Spelling[edit]

We need to have a standard spelling for Mi'kmaq throughout the article for consistency. It makes the article more credible and shows that the editors are paying attention and trying. I personally don't like the contracted spelling but it is the title on the article. Can't we standardize to that? There are currently 4 or 5 spellings at least (ones under etymology and others that need explanation are excluded of course). Student7 (talk) 20:39, 9 December 2008 (UTC)

You're right, and this has been an issue before. All of the main Mi'kmaq publishing groups today use "Mi'kmaq" as in the title of this article. And it's not because they can't find any keyboard they can make an Í on, take my word for it. The apostrophe is the correct spelling in the Francis orthography, as intended. That's why I added two sources to the "name" section that state the importance to the Mi'kmaq of getting it right. If you click all of the other external sources that are currently spelled Í in the article, I think you will find the sources themselves use the apostrophe. And the apostrophe doesn't represent a contraction. According to the grammar books I've read, it indicates that the letter k is pronounced like a hard g, in exception to normal phonetic rules of the orthography, where a k followed by a consonant is pronounced like English k. But I've had a hard time convincing everyone that the apostrophe is correct. Til Eulenspiegel (talk) 20:54, 9 December 2008 (UTC)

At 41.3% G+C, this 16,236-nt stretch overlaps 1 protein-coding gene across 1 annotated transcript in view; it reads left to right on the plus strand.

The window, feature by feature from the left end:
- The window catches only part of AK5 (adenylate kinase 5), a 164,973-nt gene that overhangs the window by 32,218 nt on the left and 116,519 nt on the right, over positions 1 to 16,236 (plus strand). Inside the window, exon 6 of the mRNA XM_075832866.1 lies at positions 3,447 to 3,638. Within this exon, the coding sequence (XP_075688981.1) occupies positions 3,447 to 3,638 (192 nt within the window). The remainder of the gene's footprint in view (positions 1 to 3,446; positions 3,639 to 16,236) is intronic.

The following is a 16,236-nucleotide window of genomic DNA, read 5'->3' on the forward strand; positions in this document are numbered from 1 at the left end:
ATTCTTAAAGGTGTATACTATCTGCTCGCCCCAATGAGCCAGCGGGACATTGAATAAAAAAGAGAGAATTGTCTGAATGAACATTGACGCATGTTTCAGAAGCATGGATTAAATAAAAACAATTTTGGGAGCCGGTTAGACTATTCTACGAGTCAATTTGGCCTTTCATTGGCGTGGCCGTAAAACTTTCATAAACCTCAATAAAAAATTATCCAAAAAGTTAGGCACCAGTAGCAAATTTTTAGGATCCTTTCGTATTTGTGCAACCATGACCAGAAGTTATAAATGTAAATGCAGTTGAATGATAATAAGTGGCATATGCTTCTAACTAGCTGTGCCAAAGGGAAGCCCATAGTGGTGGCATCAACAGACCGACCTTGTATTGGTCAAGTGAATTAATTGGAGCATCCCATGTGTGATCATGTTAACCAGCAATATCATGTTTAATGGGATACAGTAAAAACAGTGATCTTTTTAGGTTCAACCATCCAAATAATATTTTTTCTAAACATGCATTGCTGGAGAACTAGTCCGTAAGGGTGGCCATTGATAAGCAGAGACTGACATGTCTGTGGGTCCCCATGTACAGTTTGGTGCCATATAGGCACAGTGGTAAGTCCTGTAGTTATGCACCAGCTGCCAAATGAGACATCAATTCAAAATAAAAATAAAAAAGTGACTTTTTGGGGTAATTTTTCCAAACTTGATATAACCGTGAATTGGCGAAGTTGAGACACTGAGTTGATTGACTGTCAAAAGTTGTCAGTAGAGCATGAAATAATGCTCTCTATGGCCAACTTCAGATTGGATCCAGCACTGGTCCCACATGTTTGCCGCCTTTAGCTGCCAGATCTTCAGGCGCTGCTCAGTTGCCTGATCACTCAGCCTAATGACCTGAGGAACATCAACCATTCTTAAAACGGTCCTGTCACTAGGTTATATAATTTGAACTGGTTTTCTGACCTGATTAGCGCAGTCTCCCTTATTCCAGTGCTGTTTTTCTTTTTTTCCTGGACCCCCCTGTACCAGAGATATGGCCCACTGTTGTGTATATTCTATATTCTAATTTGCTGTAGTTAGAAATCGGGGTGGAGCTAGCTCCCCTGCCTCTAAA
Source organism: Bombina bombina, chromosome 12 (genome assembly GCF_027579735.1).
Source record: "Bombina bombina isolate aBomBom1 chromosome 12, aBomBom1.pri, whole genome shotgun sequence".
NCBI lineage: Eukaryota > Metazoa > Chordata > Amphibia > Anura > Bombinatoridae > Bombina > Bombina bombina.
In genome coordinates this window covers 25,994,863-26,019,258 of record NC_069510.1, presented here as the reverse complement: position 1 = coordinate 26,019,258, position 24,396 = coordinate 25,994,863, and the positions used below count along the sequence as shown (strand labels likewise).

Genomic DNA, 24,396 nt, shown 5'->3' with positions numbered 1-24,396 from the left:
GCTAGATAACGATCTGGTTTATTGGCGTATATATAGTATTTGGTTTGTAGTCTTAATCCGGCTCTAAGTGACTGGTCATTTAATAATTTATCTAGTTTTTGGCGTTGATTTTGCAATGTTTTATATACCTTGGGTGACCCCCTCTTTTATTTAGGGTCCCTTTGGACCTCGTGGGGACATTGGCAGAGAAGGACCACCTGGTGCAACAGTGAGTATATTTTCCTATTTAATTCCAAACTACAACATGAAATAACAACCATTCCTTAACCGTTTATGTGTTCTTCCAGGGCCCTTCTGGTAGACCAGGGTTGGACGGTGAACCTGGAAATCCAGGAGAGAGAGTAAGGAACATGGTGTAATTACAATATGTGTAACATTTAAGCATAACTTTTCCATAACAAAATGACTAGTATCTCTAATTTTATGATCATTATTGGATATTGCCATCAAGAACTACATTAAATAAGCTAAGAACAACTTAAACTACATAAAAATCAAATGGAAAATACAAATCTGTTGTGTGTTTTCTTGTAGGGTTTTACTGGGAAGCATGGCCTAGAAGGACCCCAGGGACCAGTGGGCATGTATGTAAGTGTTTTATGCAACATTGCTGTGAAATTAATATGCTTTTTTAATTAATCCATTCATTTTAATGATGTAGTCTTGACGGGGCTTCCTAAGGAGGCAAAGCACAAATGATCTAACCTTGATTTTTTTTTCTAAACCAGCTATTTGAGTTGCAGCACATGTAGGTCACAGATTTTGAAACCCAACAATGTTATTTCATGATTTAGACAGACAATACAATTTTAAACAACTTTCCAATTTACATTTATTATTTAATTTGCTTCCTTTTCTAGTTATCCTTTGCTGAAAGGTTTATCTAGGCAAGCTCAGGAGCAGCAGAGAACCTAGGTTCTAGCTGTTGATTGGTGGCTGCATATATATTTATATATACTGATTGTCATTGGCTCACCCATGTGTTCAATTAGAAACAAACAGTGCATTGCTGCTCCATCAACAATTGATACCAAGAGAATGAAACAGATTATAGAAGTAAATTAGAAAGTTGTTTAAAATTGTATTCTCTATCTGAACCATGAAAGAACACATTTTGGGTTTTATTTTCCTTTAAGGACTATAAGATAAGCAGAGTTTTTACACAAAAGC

The apostrophe doesn't go with the k, it goes with the i. It shows that it's a long vowel. That's why the Francis-Smith orthography placed the diacritic on the i, not on the k. The k is pronounced voiced, [g], because it is between voiced sounds, a vowel and m. It has nothing to do with the apostrophe. kwami (talk) 21:08, 9 December 2008 (UTC)

Til, you're making rather bizarre changes to the IPA. All I did was correct the orthography. I made no changes whatsoever to the pronunciation. You are reverting away from the IPA; in your last edit, you used half IPA & half Latin. And according to Míkmaq language, the existing pronunciation was correct to begin with. Do you have any refs that is pronounced [g]? kwami (talk) 22:24, 9 December 2008 (UTC)

I didn't say " is pronounced [g]". Look at it again. I said the <k> is pronounced [g]. Til Eulenspiegel (talk) 22:30, 9 December 2008 (UTC)
No-one's disputing that! I've kept <k> as [g]; you're the one saying it's incorrect. You also changed to [g], this time using the correct IPA g at the same time you reverted the first to a Latin g. That's just bizarre.
In your edit summary you said, "the q is pronounced ɡ not the 'k" (that is, "the q is pronounced g not the 'k"). But in your edit, you made both of them [g], and used different g's. Maybe you don't have a font with IPA support? kwami (talk) 22:33, 9 December 2008 (UTC)
What are you talking about, I simply cut and pasted the ɡ to represent q (where it belongs) from the 'k (where it doesn't belong, because that is pronounced g). Til Eulenspiegel (talk) 22:45, 9 December 2008 (UTC)